A High Court judge has rejected Wellington woman Lecretia Seales' fight to die on her terms.
Justice Collins had notified of Ms Seales' family of an interim decision on Tuesday, given Ms Seales' declining health. She died at 12.35am today.
The legal team for the Wellington lawyer sought clarification in the High Court at Wellington on whether it would be an offence under the Crimes Act for her doctor to be able to help her die, and whether a ban on assisted dying contravened her human rights under the Bill of Rights Act.
But Justice Collins today rejected that.
"I am unable to issue any of the declarations sought by Ms Seales," he said in his finding.
"Although Ms Seales has not obtained the outcomes she sought, she has selflessly provided a forum to clarify important aspects of New Zealand law.
"The complex legal, philosophical, moral and clinical issues raised by Ms Seales' proceedings can only be addressed by Parliament passing legislation to amend the effect of the Crimes Act."
Ms Seales was diagnosed with brain cancer in 2011. It had left her paralysed down one side and rapidly losing her sight by the time her case was heard in the High Court from 25-27 May; days later she was fully paralysed.
Her oncologist said last month she likely had only weeks to live - a prediction proved right with her death at 12.35am today, surrounded by husband Matt Vickers and parents Shirley and Larry Seales.
Justice Collins said Ms Seales doctor would have been at risk of being prosecuted for either murder or manslaughter if she administered a fatal drug to Ms Seales intending to kill her.
She would have been at risk of being charged with assisting suicide if she provided Ms Seales with a fatal drug, intending for Ms Seales take that drug and if Ms Seales died as a consequence.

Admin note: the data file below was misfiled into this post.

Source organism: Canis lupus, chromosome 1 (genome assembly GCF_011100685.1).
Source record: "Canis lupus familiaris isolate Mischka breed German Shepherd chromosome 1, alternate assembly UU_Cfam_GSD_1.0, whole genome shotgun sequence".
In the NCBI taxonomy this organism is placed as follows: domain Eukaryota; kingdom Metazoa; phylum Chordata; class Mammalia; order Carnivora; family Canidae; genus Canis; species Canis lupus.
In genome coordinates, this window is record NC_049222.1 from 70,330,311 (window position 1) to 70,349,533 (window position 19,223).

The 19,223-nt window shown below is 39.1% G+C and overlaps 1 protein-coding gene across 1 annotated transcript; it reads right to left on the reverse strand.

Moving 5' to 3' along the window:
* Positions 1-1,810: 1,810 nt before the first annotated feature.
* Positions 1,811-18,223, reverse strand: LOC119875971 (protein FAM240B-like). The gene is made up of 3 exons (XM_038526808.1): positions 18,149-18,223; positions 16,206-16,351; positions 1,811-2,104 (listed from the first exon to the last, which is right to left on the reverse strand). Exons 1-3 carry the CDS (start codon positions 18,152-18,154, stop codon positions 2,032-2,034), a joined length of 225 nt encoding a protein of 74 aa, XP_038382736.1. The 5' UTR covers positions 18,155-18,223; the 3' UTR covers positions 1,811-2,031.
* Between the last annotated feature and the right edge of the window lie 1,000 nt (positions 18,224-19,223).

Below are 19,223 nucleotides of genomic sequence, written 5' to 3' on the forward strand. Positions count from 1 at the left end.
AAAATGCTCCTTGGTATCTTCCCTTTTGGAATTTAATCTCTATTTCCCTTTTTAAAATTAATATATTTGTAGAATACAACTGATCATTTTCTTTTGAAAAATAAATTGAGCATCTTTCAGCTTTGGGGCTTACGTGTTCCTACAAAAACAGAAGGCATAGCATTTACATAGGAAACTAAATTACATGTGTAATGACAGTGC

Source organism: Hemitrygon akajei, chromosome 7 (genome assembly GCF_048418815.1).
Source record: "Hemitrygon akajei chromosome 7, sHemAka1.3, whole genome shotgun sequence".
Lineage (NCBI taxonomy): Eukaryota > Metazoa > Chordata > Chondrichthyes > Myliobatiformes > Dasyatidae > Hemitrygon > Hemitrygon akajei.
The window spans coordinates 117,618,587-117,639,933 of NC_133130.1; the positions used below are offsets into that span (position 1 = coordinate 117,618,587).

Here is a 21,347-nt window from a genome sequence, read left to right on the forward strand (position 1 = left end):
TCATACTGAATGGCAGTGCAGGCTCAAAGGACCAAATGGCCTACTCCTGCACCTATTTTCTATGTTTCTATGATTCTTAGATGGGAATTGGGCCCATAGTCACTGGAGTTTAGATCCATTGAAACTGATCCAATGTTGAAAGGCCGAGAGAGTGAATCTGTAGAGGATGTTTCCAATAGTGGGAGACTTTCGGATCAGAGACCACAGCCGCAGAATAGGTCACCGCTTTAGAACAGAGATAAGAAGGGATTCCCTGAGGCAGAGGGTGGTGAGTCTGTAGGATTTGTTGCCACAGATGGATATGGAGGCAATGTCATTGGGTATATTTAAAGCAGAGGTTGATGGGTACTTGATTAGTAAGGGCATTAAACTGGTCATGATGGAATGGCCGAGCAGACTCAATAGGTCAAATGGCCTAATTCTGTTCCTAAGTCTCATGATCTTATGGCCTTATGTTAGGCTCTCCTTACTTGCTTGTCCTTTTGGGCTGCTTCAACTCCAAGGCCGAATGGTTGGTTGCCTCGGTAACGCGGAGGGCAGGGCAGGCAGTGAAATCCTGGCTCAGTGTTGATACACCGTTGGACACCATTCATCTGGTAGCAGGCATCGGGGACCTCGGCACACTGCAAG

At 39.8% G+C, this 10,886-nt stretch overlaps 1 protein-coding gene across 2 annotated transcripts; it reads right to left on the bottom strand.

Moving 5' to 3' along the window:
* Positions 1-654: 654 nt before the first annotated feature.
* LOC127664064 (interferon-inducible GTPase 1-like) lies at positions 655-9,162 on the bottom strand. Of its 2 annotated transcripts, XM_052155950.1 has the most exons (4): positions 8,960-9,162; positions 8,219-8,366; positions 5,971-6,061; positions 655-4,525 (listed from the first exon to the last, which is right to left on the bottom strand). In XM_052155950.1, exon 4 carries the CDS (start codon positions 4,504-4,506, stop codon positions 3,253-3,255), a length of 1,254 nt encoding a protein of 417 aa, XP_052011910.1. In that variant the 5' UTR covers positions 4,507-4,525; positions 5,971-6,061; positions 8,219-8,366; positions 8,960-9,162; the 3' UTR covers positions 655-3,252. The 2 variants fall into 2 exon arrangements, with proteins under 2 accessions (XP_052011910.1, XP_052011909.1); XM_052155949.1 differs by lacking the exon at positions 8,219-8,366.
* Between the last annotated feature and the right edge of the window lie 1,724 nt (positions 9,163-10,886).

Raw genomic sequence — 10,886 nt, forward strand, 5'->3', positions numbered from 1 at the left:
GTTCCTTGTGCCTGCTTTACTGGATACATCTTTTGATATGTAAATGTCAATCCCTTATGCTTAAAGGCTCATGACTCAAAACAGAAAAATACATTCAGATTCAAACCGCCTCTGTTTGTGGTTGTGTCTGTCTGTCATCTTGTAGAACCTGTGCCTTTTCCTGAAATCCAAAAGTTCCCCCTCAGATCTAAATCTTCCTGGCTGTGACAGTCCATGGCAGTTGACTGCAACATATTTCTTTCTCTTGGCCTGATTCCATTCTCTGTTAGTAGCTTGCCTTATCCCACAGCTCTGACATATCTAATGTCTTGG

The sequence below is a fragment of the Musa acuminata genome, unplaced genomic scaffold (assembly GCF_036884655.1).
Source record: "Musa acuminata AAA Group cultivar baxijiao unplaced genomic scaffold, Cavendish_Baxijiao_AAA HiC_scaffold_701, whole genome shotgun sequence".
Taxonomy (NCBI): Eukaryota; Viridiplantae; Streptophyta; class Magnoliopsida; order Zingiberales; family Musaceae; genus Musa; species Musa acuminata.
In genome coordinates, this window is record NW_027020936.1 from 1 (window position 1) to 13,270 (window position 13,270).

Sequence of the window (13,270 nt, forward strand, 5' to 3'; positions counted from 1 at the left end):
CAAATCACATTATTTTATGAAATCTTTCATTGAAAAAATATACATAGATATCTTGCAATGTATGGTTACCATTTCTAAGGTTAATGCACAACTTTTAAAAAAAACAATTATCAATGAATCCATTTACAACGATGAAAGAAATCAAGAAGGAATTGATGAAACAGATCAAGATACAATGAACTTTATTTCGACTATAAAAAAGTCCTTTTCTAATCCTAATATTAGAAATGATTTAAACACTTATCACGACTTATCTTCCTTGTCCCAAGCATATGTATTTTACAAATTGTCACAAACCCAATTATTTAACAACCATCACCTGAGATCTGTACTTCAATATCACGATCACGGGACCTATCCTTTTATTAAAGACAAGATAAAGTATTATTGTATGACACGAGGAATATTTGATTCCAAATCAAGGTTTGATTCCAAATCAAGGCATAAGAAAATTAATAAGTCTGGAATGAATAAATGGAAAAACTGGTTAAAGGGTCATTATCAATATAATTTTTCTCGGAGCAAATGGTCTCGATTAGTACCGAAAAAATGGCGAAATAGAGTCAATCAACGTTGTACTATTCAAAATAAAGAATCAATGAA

Ms Seales' legal team had likened her Bill of Rights Act argument to a similar case in Canada - which went in favour of the plaintiff - but Justice Collins said New Zealand's suicide laws were not the same as those in Canada.
Justice Collins expressed his "deepest condolences" to Ms Seales' husband, family and friends.
Solicitor-General Michael Heron, QC, argued in court that New Zealand's constitution meant such changes had to be made through Parliament rather than through a court; Parliament had considered euthanasia three times in recent years and each time rejected a law change enabling it.
But Ms Seales' lead lawyer Dr Andrew Butler said sometimes ethics drove the law and sometimes the law drove ethics.
He said it would be wrong to leave the issue to Parliament to deal with.
"You cannot allow the Crown to come along and say 'leave it to Parliament to have a debate about it' when there's no prospect of such a debate occurring and there has never even been select committee hearings on the topic," Dr Butler told the court.
Similar cases overseas
The case had strong similarities to at least two others overseas, including that of terminally ill South African lawyer Robin Stransham-Ford.
A lower court there ruled earlier this year that a doctor could help Mr Stransham-Ford die but he passed away just hours before the finding was released.
In 2009, a 75-year-old man from Montana in the United States suffering from lymphocytic leukaemia won a lower court case for the right to die with his doctor's help. He died the day the court issued its decision.
That case was appealed to the Supreme Court, which found the consent of a terminally ill, competent adult protected a doctor who helped them die from prosecution.
The South African case is still going through the appeals process, as is one in the American state of New Mexico.
However, Oregon, Washington State, Vermont and Montana all allow forms of doctor-assisted dying.
Just today, the California Senate approved a doctor-assisted suicide bill modelled on the Oregon law which would allow adults suffering from a terminal illness their doctor says will kill them within six months to get medication to end their lives.
In Canada, the Supreme Court lifted a ban on doctor-assisted dying earlier this year, saying if Canadians had the constitutional "right to life, liberty and security", they also had the right to end their lives.
The Canadian ruling applied to mentally competent people with a grievous and irreversible condition which caused endless physical or psychological suffering.
Their parliament has a year to draft legislation to that effect - and helping someone die remains illegal until it does.